It is not all hard rock and it is not like Night Ranger or Shaw/Blades. If you listen to this album, then you will find that these songs are all of what makes up me. I think that is why I feel so good about this album. I think it was time for me to make an album like this.

When I make a solo album, then I can take musical liberties that I can’t make with Shaw/Blades or Night Ranger. I can do things that are a complete departure from anything Night Ranger has ever done. For instance, I can sit down with Robin Zander and write a song like “Anything for You.” Robin was basically channeling John Lennon during that song. You can do that on a solo record. It is not all up tempo rock. Some people go, “This is album is all over the map” and blah blah blah. I want to say, “Dude that was the idea behind it. It is called ‘Rock ‘N Roll Ride.” It is like an old school album where you can put on the first song and play it all the way through to the last song, which is “Hey Now” and it literally takes you on a rock and roll ride. I really think I accomplished what I set out to do.

Jeb: You are getting very close to doing a concept record.

Jack: I know, that’s scary isn’t it.

Jeb: Cheap Trick is one of the best bands in the world. I have never interviewed Robin Zander. Tell me what it was like working with him.

Jack: I have known the Cheap Trick guys for a long, long time. I first met Robin back in 1985 when we played shows with him on a Night Ranger tour. We’ve been friends since then. Robin and I have become pretty good friends where we have hung out and stuff.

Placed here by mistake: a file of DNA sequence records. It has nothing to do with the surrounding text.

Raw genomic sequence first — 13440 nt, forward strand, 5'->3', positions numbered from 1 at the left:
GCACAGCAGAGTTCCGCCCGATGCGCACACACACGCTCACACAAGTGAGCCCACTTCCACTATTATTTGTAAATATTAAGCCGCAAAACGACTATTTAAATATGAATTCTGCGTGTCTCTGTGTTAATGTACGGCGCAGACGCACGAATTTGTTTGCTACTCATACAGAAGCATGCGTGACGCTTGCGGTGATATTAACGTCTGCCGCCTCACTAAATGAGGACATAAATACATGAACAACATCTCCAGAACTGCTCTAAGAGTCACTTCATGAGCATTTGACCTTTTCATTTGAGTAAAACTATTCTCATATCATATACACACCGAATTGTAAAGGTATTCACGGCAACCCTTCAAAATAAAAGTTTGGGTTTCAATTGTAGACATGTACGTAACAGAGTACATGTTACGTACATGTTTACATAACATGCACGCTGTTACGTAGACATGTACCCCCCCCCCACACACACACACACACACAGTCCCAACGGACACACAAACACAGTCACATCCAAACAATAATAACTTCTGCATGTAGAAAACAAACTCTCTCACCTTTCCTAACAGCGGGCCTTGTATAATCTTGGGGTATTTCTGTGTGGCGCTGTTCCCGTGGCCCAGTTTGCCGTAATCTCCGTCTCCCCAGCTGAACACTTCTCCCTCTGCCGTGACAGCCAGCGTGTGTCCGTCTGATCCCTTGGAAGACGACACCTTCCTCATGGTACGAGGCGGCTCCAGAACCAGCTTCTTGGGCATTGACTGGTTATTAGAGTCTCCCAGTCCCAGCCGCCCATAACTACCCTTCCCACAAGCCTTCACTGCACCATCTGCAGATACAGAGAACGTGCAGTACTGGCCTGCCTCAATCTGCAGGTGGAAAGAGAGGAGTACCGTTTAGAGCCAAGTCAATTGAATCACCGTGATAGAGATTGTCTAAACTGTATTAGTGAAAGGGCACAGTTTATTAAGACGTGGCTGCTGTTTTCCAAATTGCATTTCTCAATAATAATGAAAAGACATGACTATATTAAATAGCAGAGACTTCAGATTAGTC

I called Robin and asked him if he were going to be on the West Coast any time over the next three months and he told me that he happened to be on the Coast doing a show with Cheap Trick.

One day, he shows up in this long black stretch limousine and pulls up to my ranch. He gets out and he is wearing this cool white suit and I am like, “Wow!” We sat down, and I’m telling you, we dug right into the song. I played him the music for “Anything for You” and he just started singing, “I will surrender…” We started recording and we came up with two other songs. We did this insanely creative four hours of writing and singing and then he just gets in the car and leaves and I was like, “What just happened?”

Robin Zander is so insanely talented that I would love to make a whole record with him. Robin is funny and he is brilliant. He just grabs it out of the air and he puts that voice of his on it and it becomes a beautiful song.

Jeb: Is it just a fantasy that there will ever be a Jack Blades band to go out and tour this music?

Jack: I would love to do that but I don’t know when that would be. Night Ranger is really busy right now. We are going to be filming a concert this week for future release and next week we are doing an unplugged, acoustic, Storytellers like DVD. We are going to Europe in June. I think a lot of these songs are screaming to be played live and I would love to do that.